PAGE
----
Court of Arches series Eee project report

The project to complete the recataloguing of Arches series Eee has made good progress, especially in identifying plaintiffs and defendants and in recording names and details of witnesses. Twelve volumes have been completed, covering the years 1713-1780. The total of witness depositions in the online catalogue has risen to 5,512.

Recording the occupations of witnesses (from apothecaries to longbow string makers) has provided a wealth of opportunities for research, along with search terms such as laudanum, tobacco, coffee man, bagnio, clap, French pox, peruke maker, dram shop, dilapidations and divorce.

Amongst cases recently recatalogued is an appeal by Ann Robins against Sir William Wolseley, who, she claimed, had drugged and married her at midnight in Colwich church, Staffordshire, in 1752. Ann protested that she had married John Robins three months previously, but was the marriage register forged? The clergyman caught up in the affair made an anguished confession to his bishop (Frederick Cornwallis, afterwards Archbishop of Canterbury), and died in distress soon afterwards.  Ann nevertheless won her case both in the Arches and on further appeal in the Court of Delegates. An equally sensational suit concerned the abduction of Fanny Fust from Bristol in 1787. Fanny was a rich heiress but was mentally disabled. She fell an easy prey to Henry Bowerman, who lured her into his coach with a promise of strawberries and cream, carried her off to Flanders and married her.  Happily the marriage was annulled in the Court of Arches and on appeal in the Court of Delegates. The dramatic potential of both these cases has recently been realised, the Fust case in a stage version to raise disability awareness.

More than 600 references to wills proved in the Prerogative Court of Canterbury, held at the National Archives, have so far been added to the Library’s catalogue.

During December further Arches cases were identified as having been appealed to the Court of Delegates. A total of 371 process books recording proceedings in the Court of Arches, which were sent up to the Court of Delegates on appeal, have now been identified at the National Archives. Details of all of these, including order numbers in the National Archives series DEL 1, have now been added to the Lambeth Palace Library catalogue of archives and manuscripts. A few Arches cases were also identified in other series of the Delegates’ records but for these no process books survive in DEL 1.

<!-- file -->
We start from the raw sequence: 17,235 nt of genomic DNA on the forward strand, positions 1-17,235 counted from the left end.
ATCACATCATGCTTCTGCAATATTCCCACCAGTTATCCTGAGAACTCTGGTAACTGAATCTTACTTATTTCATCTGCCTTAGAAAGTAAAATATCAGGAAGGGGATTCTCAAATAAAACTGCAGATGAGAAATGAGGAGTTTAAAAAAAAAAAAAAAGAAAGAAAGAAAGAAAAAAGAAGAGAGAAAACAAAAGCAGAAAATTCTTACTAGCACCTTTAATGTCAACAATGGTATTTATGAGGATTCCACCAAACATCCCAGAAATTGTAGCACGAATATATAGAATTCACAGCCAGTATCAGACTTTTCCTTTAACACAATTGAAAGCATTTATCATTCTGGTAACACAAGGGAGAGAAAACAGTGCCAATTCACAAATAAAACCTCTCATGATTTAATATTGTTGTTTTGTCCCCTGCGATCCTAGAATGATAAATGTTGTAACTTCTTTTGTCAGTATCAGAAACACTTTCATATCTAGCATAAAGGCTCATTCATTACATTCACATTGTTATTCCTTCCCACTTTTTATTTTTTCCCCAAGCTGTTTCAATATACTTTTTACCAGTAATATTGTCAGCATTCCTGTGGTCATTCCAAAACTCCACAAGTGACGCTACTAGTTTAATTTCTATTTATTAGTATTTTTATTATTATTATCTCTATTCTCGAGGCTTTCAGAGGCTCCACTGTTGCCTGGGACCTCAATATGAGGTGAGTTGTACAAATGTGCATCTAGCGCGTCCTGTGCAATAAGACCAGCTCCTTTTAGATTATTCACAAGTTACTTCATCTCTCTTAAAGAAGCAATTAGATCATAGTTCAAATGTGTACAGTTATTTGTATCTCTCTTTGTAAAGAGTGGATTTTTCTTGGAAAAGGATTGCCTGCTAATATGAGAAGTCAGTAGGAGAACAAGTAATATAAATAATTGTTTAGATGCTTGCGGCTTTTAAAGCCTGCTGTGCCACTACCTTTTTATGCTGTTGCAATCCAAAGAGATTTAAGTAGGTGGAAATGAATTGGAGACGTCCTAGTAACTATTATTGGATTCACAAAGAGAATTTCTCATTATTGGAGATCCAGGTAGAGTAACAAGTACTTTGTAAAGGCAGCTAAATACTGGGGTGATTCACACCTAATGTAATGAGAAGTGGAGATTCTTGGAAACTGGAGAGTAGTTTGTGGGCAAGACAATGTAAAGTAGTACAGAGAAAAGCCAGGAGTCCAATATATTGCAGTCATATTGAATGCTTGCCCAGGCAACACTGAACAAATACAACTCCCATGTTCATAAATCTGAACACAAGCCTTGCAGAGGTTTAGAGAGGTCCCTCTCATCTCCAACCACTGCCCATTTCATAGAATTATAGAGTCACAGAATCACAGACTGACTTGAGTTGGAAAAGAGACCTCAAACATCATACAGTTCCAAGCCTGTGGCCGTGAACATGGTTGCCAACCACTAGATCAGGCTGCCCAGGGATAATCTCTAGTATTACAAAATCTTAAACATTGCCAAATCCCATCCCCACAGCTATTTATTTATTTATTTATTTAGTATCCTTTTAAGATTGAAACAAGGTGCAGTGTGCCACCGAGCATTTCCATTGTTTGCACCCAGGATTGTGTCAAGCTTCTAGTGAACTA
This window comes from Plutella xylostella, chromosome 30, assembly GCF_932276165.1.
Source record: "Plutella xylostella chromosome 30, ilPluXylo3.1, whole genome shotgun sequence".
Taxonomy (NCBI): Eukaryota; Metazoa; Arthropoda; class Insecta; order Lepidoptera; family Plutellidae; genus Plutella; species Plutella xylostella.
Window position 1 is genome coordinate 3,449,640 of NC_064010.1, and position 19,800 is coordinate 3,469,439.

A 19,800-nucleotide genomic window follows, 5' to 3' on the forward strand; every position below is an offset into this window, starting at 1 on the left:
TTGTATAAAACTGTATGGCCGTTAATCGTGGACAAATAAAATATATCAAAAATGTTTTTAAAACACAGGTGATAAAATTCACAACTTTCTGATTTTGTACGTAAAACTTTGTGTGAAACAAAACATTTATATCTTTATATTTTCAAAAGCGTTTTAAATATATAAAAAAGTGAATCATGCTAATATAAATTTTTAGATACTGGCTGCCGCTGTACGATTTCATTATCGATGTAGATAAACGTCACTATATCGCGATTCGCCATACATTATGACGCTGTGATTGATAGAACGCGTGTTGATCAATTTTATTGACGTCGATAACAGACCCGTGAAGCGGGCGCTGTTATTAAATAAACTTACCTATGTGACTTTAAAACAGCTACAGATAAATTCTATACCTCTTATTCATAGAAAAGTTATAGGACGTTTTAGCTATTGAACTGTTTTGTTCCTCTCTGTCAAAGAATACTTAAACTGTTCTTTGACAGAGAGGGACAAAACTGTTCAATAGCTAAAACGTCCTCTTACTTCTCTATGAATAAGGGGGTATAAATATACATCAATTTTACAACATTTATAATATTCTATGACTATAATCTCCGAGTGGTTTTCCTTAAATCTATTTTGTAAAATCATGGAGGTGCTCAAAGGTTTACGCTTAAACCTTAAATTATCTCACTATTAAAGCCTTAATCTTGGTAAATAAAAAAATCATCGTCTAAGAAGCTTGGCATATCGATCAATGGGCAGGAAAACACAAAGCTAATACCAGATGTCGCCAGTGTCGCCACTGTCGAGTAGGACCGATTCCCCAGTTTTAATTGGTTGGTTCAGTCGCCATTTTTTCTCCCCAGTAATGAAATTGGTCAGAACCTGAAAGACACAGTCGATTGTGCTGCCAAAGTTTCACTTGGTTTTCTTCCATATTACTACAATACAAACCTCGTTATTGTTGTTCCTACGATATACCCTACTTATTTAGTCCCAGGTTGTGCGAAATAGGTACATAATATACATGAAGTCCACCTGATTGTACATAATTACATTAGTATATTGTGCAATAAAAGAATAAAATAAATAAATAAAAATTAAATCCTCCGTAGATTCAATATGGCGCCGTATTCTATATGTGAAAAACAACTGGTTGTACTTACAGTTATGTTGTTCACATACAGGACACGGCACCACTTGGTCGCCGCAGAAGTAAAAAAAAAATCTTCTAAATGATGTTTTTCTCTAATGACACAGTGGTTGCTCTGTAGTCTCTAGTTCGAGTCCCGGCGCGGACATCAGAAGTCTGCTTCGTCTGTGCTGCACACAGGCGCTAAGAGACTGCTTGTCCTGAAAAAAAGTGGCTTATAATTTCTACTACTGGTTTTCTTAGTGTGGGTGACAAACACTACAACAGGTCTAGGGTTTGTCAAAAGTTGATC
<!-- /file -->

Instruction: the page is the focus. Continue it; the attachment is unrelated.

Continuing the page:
Making these connexions between the Arches and the Delegates records is important not only because the Delegates’ records often bring to a conclusion the cases which passed through the Arches, but also because the process books sent to the Delegates often contain copies of Arches documents which no longer survive at Lambeth. A number of such process books were sampled at TNA. It is also likely (although not apparent from the catalogue) that some process books in the Delegates’ archive earlier than 1660 record lost proceedings in the Court of Arches. In addition, the work of connecting the two series of records brought to light innumerable variants in spelling of names and places and frequently corrected mistaken readings in the Houston index of Arches cases.

In the TNA online catalogue many of the entries for process books in DEL 1 (based on primitive data compiled in the early 19th century) contain a note that further description is available in DEL 11/12. These further descriptions were in fact published in Jesse Addams, ‘A catalogue of processes in the registry of the High Court of Delegates, from 1609 to 1823’ (London, 1824). These descriptions are being added to the Lambeth Palace Library catalogue of archives and manuscripts. These descriptions are valuable, often recording the case at first instance in the lower court, making it clear which party first brought the case against the other (whereas in the appeal courts the order of the parties is often confusingly reversed, X versus Y becoming Y versus X, depending on who is the appellant against the initial sentence).

As a small sequel, law reports on Arches cases identifiable in WH Bryson, ‘Miscellaneous reports of cases in the Court of Delegates from 1670 to 1750’ (Richmond, Virginia, 2016) will be added to the LPL catalogue.


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